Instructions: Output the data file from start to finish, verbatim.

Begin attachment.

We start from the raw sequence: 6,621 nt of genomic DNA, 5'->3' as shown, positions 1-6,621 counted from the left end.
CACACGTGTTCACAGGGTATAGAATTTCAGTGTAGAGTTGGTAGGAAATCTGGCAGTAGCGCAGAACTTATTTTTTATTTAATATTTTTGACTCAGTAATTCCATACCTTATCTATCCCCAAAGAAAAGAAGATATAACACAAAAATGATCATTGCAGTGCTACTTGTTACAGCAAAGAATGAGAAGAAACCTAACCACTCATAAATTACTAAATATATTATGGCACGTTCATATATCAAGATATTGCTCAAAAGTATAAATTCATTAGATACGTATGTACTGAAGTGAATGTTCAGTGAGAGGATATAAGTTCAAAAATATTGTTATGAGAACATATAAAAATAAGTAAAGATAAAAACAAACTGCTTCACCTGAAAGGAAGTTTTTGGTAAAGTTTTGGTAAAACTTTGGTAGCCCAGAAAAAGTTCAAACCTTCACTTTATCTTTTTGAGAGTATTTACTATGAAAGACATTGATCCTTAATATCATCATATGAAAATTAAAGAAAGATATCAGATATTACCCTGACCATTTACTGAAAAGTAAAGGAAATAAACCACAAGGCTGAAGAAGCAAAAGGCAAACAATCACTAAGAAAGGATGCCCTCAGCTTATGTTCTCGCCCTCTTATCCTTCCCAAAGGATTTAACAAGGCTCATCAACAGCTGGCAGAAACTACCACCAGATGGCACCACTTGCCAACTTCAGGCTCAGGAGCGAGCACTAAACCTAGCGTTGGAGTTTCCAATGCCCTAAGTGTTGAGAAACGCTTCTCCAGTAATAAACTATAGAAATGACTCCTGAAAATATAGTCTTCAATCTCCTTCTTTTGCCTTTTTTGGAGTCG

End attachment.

We start from the raw sequence: 6,621 nt of genomic DNA, 5'->3' as shown, positions 1-6,621 counted from the left end.
CACACGTGTTCACAGGGTATAGAATTTCAGTGTAGAGTTGGTAGGAAATCTGGCAGTAGCGCAGAACTTATTTTTTATTTAATATTTTTGACTCAGTAATTCCATACCTTATCTATCCCCAAAGAAAAGAAGATATAACACAAAAATGATCATTGCAGTGCTACTTGTTACAGCAAAGAATGAGAAGAAACCTAACCACTCATAAATTACTAAATATATTATGGCACGTTCATATATCAAGATATTGCTCAAAAGTATAAATTCATTAGATACGTATGTACTGAAGTGAATGTTCAGTGAGAGGATATAAGTTCAAAAATATTGTTATGAGAACATATAAAAATAAGTAAAGATAAAAACAAACTGCTTCACCTGAAAGGAAGTTTTTGGTAAAGTTTTGGTAAAACTTTGGTAGCCCAGAAAAAGTTCAAACCTTCACTTTATCTTTTTGAGAGTATTTACTATGAAAGACATTGATCCTTAATATCATCATATGAAAATTAAAGAAAGATATCAGATATTACCCTGACCATTTACTGAAAAGTAAAGGAAATAAACCACAAGGCTGAAGAAGCAAAAGGCAAACAATCACTAAGAAAGGATGCCCTCAGCTTATGTTCTCGCCCTCTTATCCTTCCCAAAGGATTTAACAAGGCTCATCAACAGCTGGCAGAAACTACCACCAGATGGCACCACTTGCCAACTTCAGGCTCAGGAGCGAGCACTAAACCTAGCGTTGGAGTTTCCAATGCCCTAAGTGTTGAGAAACGCTTCTCCAGTAATAAACTATAGAAATGACTCCTGAAAATATAGTCTTCAATCTCCTTCTTTTGCCTTTTTTGGAGTCG